Staying Healthy in a Bad Economy

Staying healthy in an unhealthy economy is a challenging yet essential task.  Most of us are trying to cut back on our expenses, but I read some people are putting off doctor’s visits and others even stopping prescription medications!  If you are tempted to take short cuts with your healthcare, be forewarned… it could end up costing you more.  My advice:  talk to your doctor and do whatever you can do to invest in your health in simple cost-effective ways so you will avoid the financial and emotional cost of illness.  Particularly in economic hard times:

Reduce stress.  Try exercise – guaranteed to relieve stress.  You can even exercise at home and save on gym fees and on gasoline; take a walk, jump rope, stretch. Take a deep breath and find an activity that gives you a mental break:  take an early morning walk on the beach and watch the terns scurry up and down the shore; lie down in the grass and watch the clouds like when you were a child; start a new book.  Be charitable, with kindness:  hold the door for someone or let someone go in front of you on the checkout line if they look harried or rushed.  You’ll feel better and it won’t cost you a thing.

Exercise.  This one bears repeating because it does even more than relieve stress to keep you healthy.  Exercise improves heart and lung function, decreases resting blood pressure, decreases body fat, decreases total and LDL “bad” cholesterol, raises HDL “good” cholesterol, increases energy levels, increases tolerance to stress and depression, and controls or prevents the development of diabetes.  Even with the first day of exercise you will feel better. With time, your body will respond by increasing muscle mass and tone and decreasing body fat.  You will be thinner, stronger, more limber and flexible, and your body will function better and be less vulnerable to orthopedic injury. You will be healthier and decrease your risk of cancer, heart disease and chronic illness.

Stop smoking or encourage someone you love to stop smoking.  It will save in exponential ways – money, air quality, health, and heartache.

Drink more water, less soda.  This is an easy way to save big on calories and improve your health. And, try filtered tap water instead of bottled “spring” water.  You will save money and the environment at the same time.

Avoid fast food and eat at home more. Try oatmeal, it is inexpensive and highly recommended to help you lose weight and improve overall health.  Create a small herb garden and add flavor to a recipe at a fraction of the cost of buying fresh at the market each time; it’s easy and it’s gratifying.  Buy meat or chicken in bulk at a wholesale store, freeze and cook later, or cook now and freeze so you can just warm it up when you’re short on time.  Don’t go food shopping when you’re hungry and you will avoid temptation and buying in excess.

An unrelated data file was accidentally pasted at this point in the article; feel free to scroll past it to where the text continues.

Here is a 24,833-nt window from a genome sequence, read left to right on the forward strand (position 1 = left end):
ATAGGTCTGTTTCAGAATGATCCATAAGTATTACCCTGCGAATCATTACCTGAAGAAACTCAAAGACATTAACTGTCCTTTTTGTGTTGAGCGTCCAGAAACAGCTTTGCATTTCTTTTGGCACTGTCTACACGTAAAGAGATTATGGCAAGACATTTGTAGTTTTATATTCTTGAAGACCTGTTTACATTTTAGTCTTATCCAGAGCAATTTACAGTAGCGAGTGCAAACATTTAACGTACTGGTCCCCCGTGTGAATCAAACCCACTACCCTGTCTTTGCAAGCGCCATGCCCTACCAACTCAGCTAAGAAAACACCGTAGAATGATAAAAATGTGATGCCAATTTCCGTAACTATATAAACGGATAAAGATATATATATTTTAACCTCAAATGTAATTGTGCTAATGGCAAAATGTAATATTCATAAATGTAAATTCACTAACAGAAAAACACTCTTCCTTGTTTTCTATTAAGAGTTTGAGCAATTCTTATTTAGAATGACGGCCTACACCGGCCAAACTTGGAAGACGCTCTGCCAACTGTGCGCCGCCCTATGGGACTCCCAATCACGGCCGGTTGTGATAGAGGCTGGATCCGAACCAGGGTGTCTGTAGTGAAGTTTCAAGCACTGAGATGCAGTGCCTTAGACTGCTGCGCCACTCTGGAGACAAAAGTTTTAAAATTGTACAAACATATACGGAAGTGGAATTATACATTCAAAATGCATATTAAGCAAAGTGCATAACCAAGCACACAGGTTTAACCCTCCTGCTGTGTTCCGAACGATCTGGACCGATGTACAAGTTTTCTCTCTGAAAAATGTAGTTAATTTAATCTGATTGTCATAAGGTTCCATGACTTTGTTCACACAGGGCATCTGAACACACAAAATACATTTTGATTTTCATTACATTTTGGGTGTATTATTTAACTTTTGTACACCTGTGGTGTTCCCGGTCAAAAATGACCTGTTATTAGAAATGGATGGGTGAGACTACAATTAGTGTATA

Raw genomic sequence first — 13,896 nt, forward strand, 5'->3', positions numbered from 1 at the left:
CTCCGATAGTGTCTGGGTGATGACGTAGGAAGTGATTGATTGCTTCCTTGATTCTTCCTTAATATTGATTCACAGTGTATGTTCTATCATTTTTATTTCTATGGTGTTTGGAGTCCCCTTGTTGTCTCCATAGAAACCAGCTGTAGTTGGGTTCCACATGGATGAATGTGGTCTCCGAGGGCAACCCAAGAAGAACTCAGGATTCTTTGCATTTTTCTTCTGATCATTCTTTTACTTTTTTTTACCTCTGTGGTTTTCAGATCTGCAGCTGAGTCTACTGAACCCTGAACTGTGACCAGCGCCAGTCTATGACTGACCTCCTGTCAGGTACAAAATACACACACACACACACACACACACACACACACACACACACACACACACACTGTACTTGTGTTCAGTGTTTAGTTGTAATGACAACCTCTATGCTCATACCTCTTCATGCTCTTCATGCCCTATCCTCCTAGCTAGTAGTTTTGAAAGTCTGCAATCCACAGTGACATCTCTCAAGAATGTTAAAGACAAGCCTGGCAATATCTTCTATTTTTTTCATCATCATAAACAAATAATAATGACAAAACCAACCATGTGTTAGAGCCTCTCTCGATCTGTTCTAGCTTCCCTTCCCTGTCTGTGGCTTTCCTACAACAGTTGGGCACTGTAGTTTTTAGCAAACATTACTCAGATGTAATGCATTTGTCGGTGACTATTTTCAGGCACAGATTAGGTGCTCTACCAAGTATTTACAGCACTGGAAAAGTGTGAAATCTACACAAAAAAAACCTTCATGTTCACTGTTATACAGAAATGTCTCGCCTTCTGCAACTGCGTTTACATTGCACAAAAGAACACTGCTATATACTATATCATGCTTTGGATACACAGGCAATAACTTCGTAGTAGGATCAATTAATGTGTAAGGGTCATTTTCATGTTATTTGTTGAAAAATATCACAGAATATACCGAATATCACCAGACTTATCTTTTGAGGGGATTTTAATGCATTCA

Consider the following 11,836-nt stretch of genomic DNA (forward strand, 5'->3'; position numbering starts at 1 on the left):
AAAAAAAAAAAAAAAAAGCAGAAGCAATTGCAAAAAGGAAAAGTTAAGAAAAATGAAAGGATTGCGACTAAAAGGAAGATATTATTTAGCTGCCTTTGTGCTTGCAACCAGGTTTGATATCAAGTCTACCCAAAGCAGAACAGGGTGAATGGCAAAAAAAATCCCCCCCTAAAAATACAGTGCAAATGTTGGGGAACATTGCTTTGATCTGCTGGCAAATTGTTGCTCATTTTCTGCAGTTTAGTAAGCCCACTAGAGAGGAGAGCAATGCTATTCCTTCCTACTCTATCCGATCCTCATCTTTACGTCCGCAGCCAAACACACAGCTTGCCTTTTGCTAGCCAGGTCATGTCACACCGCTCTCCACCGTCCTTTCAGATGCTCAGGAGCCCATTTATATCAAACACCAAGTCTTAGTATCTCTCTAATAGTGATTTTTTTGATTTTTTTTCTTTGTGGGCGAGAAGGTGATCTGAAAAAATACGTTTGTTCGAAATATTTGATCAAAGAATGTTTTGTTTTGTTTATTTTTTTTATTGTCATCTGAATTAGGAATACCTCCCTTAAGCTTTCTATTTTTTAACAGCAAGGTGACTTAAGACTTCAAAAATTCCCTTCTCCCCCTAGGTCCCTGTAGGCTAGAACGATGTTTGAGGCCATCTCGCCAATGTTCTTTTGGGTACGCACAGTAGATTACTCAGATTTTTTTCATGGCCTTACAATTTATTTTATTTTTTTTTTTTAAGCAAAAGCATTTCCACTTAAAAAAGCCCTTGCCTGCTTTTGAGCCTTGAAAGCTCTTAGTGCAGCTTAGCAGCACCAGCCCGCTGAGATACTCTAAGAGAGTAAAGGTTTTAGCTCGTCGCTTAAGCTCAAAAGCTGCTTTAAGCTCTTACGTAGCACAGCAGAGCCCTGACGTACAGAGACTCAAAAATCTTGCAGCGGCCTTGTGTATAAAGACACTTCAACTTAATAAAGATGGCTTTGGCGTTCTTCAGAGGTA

Avoid fad diets and diet pills.  They will cost you money and they will cost your health. Adopt a more healthful way of eating for life.

Take appropriate nutritional supplements.  A good daily multivitamin with 100% of essential vitamins and minerals is a great foundation.  Research shows 80 to 90% of the population does not achieve the recommended daily value (RDV) for each vitamin and mineral each day, nor do they even come close.  And, keep in mind that the RDV levels for each nutrient are only intended to guard against severe nutrient deficiency diseases, but are not intended to serve as levels of vitamin and mineral intake that are optimal in regard to supporting biological functions, preventing degenerative diseases and maximizing our well-being and longevity.  Take fish oils and boost your omega-3 intake; beyond the protective effects demonstrated in heart disease and cancers, scientific evidence strongly indicates that the omega-3 fatty acids, DHA + EPA, may have potential benefits in the prevention and/or treatment of myriad health conditions.

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Resveratrol – the key to anti-aging?

In November 1991, a news segment on CBS’s “60 Minutes” popularized the “French paradox” – the counterintuitive notion that a French diet of cheese, chocolate, and wine could be associated with improved cardiovascular health. With the proposal that red wine might decrease the incidence of heart disease, consumption increased 44% and some wineries began lobbying for the right to label their products “health food”. While most doctors might hesitate to go that far, many agree there does seem to be something in red wine that helps your heart.  Now years later that “something” may have found a name… Resveratrol is the ingredient in red wine that made headlines in 2006 after scientists demonstrated that it kept overfed mice from gaining weight, turned them into the equivalent of Olympic marathoners, and seemed to slow down their aging process.

Resveratrol is an antioxidant, found naturally in a number of foods like grapes, berries, and peanuts.  In grapes, resveratrol is found primarily in the skins; grapes grown in cool damp regions produce it when the skin is attacked by fungus.  Resveratrol is detected primarily in red wine, which is made from red or black grapes that undergo fermentation together with the skins in order to retain the color pigments, while white wine is usually made by fermenting juice pressed from white grapes.  Of the red wines, Pinot Noir contains the highest quantities of resveratrol, perhaps partly because of the grape’s characteristic thin skin and tight clusters that make it more vulnerable to fungus.